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    Music publishing is in a strange place. There are certain places we go to get our fix: Dazed, Pitchfork, Rolling Stone, NME, ’SUP and FACT to name but a few, but the atmosphere of the industry feels slightly scattered. Do people still want their music news in printed form when the internet will always get there first? We were curious to speak to Hanna Hanra who is the editor of BEAT magazine, on how she started, why the hell she’s doing it, and what the publication aims to do. I asked Hanna who the magazine was aimed at and she answered: “Well, myself, primarily.” Here she is…

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    In the summer of 1979, several legs boarded a ferry travelling from Dieppe to Plymouth. However unlike most other legs making the journey, these didn’t have any feeling in their toes.

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    No magazine gets snapped up and devoured like Apartamento when it arrives into the It’s Nice That studio – there’s something about its size, understated beauty and incomparable wit that makes it irresistable. It states that it’s an “everyday life interiors magazine,” but it’s so much more than that, providing in-depth interviews with some of the coolest people who walk on this earth, with snooping photographs of their dwellings to boot. Now on its 14th edition, I wanted to ask Omar Sosa, the magazine’s much-loved founder, a little about this issue, those in the past, and where Apartamento is headed.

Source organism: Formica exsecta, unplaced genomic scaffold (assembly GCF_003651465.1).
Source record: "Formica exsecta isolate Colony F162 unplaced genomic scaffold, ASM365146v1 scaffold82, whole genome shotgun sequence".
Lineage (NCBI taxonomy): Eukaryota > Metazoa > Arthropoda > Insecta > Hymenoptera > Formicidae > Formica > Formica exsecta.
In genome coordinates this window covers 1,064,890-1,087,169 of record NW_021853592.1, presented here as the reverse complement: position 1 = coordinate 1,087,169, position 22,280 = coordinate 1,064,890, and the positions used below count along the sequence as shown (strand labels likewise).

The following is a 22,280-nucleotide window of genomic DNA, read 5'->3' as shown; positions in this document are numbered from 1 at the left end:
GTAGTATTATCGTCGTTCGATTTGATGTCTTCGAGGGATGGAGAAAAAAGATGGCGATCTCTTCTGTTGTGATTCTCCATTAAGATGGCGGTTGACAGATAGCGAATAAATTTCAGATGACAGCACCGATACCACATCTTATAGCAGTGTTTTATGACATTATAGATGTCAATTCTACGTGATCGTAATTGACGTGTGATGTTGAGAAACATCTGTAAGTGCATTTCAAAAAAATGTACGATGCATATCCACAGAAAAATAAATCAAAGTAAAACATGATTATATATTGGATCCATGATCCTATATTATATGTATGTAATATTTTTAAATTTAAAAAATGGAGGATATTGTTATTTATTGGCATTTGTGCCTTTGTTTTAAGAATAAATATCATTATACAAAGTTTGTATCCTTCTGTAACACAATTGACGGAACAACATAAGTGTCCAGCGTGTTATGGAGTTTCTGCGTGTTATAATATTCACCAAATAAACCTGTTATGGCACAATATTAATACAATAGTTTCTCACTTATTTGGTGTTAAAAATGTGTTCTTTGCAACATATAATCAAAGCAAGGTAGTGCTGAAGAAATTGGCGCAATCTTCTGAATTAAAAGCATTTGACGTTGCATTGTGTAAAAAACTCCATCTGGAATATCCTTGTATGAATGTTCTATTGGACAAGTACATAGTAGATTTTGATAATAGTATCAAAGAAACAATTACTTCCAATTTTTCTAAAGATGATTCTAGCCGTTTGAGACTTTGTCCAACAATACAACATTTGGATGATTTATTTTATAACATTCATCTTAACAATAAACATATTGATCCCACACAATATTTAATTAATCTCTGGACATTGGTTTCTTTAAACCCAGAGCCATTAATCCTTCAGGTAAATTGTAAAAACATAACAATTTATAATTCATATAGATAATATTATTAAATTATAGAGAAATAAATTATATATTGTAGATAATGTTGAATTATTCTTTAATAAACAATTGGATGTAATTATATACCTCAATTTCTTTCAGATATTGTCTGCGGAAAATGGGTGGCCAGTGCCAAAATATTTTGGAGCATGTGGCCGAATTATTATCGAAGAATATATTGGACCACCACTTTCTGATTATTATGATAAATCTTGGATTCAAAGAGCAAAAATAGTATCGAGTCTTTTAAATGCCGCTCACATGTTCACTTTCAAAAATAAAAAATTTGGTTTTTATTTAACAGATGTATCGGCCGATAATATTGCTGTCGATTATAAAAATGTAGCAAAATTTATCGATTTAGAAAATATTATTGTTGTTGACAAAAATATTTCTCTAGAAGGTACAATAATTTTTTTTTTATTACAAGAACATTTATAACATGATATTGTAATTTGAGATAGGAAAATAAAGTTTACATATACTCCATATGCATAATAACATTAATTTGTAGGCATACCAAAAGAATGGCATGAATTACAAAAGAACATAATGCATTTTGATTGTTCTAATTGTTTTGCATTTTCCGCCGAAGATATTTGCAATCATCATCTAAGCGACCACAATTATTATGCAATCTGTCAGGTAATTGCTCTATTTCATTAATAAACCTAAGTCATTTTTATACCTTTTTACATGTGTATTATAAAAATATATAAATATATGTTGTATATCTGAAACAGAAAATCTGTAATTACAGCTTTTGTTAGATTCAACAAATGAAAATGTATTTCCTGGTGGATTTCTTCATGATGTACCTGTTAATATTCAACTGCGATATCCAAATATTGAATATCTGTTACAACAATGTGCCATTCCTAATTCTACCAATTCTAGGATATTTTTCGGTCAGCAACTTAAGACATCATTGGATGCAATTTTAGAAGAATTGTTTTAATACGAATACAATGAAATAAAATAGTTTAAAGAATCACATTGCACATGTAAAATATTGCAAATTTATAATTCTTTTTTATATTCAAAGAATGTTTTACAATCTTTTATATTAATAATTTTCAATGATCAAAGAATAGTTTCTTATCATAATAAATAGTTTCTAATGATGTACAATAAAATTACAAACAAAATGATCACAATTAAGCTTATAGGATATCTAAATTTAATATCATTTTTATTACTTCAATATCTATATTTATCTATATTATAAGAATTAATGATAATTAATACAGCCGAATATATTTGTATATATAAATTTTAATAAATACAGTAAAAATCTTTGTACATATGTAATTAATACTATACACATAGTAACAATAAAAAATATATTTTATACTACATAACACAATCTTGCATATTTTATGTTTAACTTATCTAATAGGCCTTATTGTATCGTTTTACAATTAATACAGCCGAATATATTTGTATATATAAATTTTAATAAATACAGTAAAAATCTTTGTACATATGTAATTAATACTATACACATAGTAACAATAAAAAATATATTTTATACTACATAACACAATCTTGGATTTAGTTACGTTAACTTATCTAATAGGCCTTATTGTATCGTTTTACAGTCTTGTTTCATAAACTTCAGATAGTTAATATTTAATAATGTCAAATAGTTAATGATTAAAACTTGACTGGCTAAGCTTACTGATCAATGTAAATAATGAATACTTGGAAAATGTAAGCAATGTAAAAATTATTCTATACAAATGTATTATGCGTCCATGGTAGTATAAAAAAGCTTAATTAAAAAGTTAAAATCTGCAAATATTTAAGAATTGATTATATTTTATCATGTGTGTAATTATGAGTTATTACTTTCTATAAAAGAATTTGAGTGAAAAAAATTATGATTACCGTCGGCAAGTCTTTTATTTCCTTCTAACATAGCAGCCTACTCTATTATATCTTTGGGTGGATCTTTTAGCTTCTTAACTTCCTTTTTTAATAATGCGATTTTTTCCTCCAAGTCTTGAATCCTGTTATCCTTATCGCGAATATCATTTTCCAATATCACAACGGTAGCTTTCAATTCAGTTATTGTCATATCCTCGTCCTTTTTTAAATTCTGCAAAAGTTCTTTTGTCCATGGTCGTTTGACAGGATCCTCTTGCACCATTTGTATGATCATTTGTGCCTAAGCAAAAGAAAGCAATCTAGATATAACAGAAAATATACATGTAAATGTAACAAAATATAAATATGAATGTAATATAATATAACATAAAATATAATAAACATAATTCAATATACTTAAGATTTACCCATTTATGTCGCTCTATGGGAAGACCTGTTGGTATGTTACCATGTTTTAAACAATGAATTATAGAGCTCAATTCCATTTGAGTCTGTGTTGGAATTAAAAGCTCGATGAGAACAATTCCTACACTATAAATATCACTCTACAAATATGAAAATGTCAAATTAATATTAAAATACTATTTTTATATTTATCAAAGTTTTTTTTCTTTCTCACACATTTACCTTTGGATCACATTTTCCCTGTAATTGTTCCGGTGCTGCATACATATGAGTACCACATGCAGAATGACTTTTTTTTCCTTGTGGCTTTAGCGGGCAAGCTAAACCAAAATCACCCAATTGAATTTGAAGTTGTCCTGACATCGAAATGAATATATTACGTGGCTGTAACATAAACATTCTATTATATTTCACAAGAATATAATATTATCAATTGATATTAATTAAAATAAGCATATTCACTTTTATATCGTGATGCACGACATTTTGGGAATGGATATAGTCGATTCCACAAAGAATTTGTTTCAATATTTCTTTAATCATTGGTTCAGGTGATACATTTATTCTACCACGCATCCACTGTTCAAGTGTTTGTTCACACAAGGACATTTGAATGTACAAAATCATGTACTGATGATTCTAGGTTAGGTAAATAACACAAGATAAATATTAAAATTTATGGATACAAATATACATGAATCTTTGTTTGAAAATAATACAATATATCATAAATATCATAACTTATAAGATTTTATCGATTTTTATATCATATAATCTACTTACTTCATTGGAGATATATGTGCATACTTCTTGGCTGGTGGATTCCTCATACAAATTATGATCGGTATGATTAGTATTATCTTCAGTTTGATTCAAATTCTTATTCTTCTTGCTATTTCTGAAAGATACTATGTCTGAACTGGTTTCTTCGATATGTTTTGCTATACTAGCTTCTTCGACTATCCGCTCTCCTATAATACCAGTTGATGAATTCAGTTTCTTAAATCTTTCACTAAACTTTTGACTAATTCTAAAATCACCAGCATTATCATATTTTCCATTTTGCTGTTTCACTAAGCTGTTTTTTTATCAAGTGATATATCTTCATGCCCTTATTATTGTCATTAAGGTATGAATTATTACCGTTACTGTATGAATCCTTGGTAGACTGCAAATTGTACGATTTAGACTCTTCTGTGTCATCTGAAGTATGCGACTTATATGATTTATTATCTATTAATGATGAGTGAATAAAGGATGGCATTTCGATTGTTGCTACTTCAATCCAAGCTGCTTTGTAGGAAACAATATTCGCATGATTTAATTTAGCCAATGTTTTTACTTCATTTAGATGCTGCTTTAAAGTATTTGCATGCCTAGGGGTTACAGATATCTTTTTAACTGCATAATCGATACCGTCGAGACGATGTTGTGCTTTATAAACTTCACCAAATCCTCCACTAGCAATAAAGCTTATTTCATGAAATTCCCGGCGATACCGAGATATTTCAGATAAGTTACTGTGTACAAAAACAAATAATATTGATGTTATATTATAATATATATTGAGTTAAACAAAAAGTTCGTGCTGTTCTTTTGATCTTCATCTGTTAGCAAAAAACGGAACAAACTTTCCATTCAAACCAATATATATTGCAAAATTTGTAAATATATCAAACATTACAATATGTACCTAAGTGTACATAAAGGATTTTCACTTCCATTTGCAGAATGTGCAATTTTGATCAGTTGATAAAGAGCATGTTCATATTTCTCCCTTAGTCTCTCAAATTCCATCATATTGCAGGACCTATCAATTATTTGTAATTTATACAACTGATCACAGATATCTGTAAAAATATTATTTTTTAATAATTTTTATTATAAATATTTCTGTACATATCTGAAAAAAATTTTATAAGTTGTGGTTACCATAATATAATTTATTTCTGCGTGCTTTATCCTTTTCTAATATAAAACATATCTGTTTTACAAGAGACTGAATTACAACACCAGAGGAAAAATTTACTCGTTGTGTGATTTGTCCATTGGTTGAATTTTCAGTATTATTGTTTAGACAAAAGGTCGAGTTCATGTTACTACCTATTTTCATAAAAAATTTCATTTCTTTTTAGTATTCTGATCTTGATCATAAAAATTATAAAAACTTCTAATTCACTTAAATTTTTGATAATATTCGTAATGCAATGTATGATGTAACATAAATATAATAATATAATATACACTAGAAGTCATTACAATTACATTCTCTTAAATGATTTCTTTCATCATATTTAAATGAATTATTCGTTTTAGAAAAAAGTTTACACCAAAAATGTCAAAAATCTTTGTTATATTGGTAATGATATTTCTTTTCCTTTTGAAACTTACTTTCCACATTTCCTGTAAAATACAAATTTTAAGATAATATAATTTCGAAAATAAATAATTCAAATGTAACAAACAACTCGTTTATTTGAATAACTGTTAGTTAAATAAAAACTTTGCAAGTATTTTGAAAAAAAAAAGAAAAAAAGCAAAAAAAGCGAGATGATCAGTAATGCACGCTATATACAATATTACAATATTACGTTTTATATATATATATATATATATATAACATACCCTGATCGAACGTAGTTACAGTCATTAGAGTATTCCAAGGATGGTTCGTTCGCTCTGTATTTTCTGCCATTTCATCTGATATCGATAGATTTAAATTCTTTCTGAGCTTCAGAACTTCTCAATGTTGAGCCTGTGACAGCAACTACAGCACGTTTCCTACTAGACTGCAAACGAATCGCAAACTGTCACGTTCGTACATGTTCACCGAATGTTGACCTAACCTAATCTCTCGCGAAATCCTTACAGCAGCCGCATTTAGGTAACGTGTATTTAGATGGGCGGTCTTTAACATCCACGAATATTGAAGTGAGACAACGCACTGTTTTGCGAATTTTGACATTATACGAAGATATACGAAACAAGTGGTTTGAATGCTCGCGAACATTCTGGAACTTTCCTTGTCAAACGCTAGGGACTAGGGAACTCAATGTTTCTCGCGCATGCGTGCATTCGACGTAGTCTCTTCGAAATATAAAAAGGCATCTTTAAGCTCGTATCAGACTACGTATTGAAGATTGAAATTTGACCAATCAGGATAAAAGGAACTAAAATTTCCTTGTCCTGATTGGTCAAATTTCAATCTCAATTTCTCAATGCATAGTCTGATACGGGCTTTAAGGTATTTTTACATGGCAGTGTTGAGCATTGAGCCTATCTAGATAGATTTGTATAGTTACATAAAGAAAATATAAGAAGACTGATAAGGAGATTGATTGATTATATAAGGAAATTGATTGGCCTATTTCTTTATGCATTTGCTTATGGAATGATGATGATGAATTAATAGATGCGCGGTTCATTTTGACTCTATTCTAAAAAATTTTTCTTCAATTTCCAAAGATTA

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    Embarrassingly, I only recently realised the magic and majesty of The Paris Review. I came across it when a recent issue was illustrated by one of my favourite artists, Chris Ware. Eager to see who was responsible for this decision, I tracked down their art editor and came across Charlotte Strick. Charlotte is a fantastic, intelligent book jacket designer who is utterly seeped in the work that she makes, so much so that she writes about design almost as much as she practices it. I was keen to speak to Charlotte about what she did and what got her there, but I wasn’t prepared for the level of detail she was to go in. – she gives a truly spectacular interview. Here she is…